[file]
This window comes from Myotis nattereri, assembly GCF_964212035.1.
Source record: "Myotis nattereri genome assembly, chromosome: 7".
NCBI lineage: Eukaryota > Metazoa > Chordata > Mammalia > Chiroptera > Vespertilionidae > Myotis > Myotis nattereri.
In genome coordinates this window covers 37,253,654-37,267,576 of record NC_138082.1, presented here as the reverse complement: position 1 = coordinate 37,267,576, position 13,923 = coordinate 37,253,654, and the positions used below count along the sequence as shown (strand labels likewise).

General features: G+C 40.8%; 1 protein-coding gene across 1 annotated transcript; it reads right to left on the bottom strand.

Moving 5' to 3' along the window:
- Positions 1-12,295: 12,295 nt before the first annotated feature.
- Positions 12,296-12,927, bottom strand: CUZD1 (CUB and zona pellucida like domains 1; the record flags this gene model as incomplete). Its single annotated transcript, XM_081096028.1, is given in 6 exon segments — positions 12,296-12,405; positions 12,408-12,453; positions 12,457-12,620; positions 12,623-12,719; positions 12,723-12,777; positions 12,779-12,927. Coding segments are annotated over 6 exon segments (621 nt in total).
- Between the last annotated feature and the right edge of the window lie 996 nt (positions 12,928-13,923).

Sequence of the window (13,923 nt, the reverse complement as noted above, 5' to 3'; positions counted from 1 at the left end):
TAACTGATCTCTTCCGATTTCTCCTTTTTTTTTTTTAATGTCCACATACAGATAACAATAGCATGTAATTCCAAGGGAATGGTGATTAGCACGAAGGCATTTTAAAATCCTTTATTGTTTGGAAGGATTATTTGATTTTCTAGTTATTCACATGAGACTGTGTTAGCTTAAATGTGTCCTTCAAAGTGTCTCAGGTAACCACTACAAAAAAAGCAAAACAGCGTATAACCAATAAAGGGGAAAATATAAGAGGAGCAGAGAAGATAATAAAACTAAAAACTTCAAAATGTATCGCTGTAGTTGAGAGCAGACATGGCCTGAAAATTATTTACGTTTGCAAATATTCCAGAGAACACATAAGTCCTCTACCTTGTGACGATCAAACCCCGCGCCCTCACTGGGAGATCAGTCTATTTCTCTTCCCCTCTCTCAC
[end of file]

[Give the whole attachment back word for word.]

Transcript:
This window comes from Myotis nattereri, assembly GCF_964212035.1.
Source record: "Myotis nattereri genome assembly, chromosome: 7".
NCBI lineage: Eukaryota > Metazoa > Chordata > Mammalia > Chiroptera > Vespertilionidae > Myotis > Myotis nattereri.
In genome coordinates this window covers 37,253,654-37,267,576 of record NC_138082.1, presented here as the reverse complement: position 1 = coordinate 37,267,576, position 13,923 = coordinate 37,253,654, and the positions used below count along the sequence as shown (strand labels likewise).

General features: G+C 40.8%; 1 protein-coding gene across 1 annotated transcript; it reads right to left on the bottom strand.

Moving 5' to 3' along the window:
- Positions 1-12,295: 12,295 nt before the first annotated feature.
- Positions 12,296-12,927, bottom strand: CUZD1 (CUB and zona pellucida like domains 1; the record flags this gene model as incomplete). Its single annotated transcript, XM_081096028.1, is given in 6 exon segments — positions 12,296-12,405; positions 12,408-12,453; positions 12,457-12,620; positions 12,623-12,719; positions 12,723-12,777; positions 12,779-12,927. Coding segments are annotated over 6 exon segments (621 nt in total).
- Between the last annotated feature and the right edge of the window lie 996 nt (positions 12,928-13,923).

Sequence of the window (13,923 nt, the reverse complement as noted above, 5' to 3'; positions counted from 1 at the left end):
TAACTGATCTCTTCCGATTTCTCCTTTTTTTTTTTTAATGTCCACATACAGATAACAATAGCATGTAATTCCAAGGGAATGGTGATTAGCACGAAGGCATTTTAAAATCCTTTATTGTTTGGAAGGATTATTTGATTTTCTAGTTATTCACATGAGACTGTGTTAGCTTAAATGTGTCCTTCAAAGTGTCTCAGGTAACCACTACAAAAAAAGCAAAACAGCGTATAACCAATAAAGGGGAAAATATAAGAGGAGCAGAGAAGATAATAAAACTAAAAACTTCAAAATGTATCGCTGTAGTTGAGAGCAGACATGGCCTGAAAATTATTTACGTTTGCAAATATTCCAGAGAACACATAAGTCCTCTACCTTGTGACGATCAAACCCCGCGCCCTCACTGGGAGATCAGTCTATTTCTCTTCCCCTCTCTCAC